The TRC said in a statement dated December 30 that the renewal of any telecoms licence will be based on new terms and conditions that reasonably reflect the changed circumstances of the telecommunications sector in the Virgin Islands.
For instance, a telecoms provider’s licence is typically valid for 15 years but the Commission is proposing to add a provision that allows for a five-year review of the licence and compliance with respective obligations.
The terms and conditions will also be amended to ensure that licensees administer their business from local premises, provide the licensed services, notify the Commission of proposed mergers.
“Obsolete provisions like the requirement to install and maintain a public payphone and the obligation to produce a printed directory are being removed from the licence. Overall, the proposed amendments to the Unitary Licences have been guided by the changes in the circumstances of the telecommunications services industry in the British Virgin Islands,” the statement said.
The TRC said the existing Unitary Licences that are now up for renewal were first issued in 2007 when the telecoms sector in the Virgin Islands was moving from a monopoly environment to a more diverse and competitive market.
“Voice telephony services, both fixed and mobile, were the most critical services for consumers and much of the regulations in the Licences reflect that status. Notwithstanding this, the Licenses were modified from time to time since 2007, yet the basic terms remained unchanged,” the statement read.
Needs of consumers have changed
However, the regulatory body noted the needs of consumers since 2007 have shifted. Therefore, the type of service provided should be befitting of the current circumstances, it argued.
According to TRC, the most critical services are now broadband internet access services.
“The incidences of extreme weather events have increased – a trend, which is expected to continue and, as such, network resilience and the ability to recover from damage caused by those events is expected to be paramount. In an increasingly connected and inter-connected world, the need for protection of privacy, data protection, and cyber security has also grown in importance,” TRC added.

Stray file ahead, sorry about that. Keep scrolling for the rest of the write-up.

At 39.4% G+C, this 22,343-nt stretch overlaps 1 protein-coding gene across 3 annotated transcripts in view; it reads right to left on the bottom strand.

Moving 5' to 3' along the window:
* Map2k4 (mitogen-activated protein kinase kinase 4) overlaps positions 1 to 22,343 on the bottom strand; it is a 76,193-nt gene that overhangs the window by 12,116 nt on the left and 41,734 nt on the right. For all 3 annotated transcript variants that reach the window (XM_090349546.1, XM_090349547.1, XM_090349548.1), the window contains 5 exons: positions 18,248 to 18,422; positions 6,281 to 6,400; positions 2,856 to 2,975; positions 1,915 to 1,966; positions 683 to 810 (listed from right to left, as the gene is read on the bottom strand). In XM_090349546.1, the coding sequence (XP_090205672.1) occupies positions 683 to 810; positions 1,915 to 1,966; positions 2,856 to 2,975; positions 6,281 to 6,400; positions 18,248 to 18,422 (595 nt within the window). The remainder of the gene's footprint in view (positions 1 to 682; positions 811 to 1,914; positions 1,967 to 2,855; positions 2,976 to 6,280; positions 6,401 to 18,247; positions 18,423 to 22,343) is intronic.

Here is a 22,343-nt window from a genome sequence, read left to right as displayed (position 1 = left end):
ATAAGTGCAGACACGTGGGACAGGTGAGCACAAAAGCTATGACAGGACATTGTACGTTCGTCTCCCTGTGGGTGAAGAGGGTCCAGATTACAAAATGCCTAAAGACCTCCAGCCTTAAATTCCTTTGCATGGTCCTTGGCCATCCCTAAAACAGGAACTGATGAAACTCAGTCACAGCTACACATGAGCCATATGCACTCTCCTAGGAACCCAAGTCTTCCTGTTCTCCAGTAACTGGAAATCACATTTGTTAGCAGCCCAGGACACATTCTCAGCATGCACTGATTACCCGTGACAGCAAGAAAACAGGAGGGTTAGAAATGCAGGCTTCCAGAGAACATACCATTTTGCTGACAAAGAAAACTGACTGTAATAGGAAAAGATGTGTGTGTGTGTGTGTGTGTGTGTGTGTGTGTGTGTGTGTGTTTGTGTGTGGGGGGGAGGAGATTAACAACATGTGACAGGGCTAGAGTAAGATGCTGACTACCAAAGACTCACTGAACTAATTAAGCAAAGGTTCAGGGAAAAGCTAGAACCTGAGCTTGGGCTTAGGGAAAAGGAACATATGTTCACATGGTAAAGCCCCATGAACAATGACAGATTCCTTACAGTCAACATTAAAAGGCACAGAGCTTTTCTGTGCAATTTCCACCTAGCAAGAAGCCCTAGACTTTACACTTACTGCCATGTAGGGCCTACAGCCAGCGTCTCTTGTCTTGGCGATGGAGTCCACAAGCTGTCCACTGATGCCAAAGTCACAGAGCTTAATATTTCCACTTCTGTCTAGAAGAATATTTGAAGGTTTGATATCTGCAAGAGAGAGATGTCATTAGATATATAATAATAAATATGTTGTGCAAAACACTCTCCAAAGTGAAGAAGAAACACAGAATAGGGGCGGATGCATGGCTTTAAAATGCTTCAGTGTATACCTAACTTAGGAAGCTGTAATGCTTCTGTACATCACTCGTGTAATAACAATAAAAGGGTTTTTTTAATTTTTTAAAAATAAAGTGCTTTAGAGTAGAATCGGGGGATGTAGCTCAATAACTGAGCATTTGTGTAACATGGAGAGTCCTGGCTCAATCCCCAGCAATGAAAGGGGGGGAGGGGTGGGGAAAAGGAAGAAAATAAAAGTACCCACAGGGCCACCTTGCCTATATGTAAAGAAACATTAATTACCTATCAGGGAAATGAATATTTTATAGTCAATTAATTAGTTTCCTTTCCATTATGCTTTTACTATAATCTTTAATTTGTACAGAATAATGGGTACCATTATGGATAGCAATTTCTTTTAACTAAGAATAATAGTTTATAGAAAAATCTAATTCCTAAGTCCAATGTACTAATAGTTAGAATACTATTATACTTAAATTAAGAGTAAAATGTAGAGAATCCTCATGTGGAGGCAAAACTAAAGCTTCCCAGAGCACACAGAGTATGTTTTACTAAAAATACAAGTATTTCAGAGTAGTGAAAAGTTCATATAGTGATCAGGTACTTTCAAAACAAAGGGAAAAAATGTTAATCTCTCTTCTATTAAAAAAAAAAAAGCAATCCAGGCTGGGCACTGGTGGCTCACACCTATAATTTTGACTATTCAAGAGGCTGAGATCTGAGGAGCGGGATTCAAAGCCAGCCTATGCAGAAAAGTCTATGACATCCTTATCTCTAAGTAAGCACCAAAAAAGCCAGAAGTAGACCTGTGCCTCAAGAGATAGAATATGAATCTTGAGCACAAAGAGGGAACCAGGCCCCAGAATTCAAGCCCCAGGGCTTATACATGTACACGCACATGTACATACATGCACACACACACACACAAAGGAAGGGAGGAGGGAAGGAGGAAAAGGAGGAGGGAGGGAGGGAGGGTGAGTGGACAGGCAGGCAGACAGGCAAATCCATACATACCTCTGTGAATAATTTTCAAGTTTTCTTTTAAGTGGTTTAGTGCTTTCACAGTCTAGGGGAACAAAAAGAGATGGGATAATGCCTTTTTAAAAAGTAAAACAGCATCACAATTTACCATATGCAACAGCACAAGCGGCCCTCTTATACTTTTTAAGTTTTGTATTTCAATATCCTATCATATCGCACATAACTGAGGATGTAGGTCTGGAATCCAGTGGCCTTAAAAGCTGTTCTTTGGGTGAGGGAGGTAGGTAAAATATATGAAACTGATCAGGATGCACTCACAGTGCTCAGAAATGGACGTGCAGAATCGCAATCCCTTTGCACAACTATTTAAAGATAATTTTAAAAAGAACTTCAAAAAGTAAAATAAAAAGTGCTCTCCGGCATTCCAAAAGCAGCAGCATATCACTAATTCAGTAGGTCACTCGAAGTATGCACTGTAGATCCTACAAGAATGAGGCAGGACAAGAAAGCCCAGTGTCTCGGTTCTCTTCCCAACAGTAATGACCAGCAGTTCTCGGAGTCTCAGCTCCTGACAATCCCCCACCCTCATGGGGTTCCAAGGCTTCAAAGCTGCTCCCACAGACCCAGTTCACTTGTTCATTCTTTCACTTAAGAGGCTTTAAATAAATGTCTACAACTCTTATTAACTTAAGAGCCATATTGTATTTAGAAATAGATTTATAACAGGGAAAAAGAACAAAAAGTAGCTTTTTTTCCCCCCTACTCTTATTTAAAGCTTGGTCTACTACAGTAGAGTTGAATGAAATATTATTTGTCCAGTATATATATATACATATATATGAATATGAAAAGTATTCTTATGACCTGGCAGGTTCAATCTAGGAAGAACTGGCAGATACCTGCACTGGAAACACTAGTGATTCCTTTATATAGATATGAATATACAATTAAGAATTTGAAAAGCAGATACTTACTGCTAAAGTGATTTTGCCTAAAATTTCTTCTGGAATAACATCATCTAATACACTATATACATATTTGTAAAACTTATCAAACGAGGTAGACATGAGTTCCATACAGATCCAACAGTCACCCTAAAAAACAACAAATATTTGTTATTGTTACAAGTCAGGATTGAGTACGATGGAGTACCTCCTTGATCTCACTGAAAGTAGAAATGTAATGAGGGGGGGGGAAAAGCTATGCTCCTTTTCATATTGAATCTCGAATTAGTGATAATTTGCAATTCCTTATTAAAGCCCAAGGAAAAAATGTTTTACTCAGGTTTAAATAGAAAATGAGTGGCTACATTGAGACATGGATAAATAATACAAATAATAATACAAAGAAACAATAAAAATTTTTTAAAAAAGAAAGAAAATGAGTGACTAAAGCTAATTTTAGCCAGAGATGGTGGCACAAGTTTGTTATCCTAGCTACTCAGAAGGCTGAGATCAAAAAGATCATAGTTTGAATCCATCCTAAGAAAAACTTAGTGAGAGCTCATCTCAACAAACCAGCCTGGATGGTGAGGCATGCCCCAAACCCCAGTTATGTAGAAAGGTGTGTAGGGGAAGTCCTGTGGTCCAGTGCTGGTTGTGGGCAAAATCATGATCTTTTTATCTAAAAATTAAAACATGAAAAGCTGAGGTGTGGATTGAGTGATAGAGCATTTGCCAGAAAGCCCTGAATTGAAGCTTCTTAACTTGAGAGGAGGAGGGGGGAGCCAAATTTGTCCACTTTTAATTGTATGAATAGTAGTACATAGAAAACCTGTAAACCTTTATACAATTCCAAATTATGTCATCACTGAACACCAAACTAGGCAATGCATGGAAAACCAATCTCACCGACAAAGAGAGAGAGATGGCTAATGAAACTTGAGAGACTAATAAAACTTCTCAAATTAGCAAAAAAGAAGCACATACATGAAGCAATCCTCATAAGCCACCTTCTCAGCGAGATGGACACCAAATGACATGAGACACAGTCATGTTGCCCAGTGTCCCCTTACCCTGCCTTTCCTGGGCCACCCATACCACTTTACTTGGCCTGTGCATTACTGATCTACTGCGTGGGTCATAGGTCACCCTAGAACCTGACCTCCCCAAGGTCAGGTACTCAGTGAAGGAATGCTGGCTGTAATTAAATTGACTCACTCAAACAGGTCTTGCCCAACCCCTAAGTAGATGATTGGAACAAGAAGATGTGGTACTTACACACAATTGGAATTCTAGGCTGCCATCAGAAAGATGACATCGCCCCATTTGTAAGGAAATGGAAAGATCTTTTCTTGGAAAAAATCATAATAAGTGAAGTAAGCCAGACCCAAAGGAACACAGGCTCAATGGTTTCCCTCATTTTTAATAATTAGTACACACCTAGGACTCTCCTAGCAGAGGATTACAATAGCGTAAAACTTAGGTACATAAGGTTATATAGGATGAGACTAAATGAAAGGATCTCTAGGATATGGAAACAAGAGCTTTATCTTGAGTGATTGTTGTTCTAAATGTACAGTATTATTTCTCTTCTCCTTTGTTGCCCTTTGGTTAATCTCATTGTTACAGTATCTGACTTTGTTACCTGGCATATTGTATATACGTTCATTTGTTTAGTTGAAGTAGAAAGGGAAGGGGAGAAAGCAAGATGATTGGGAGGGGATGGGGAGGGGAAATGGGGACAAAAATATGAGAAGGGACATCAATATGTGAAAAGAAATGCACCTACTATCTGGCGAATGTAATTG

The Commission will also give the applicants and any third party with a legitimate interest, not less than 30 days to comment on or object to the proposed directive. These comments must be filed to the TRC before February 14, 2022.
There will also be a hearing on March 1 by the regulator at Maria’s by the Sea where applicants and qualified third parties can also voice their comments. However, participation in the hearing will be limited to those who submitted the relevant comments and objections before February 14.
What the Premier said
In April of this year, Premier Andrew Fahie had announced that the regulatory body is being proactive and negotiating licenses that will expire in 2022. The Premier said the main criteria in the negotiations were reliable, affordable, and accessible telecommunications which are critical for doing business in the digital age.
Fahie noted it was imperative telecoms providers could provide this service as the government has and will continue to make investments into helping the Virgin Islands become one of the top digital economies in the world.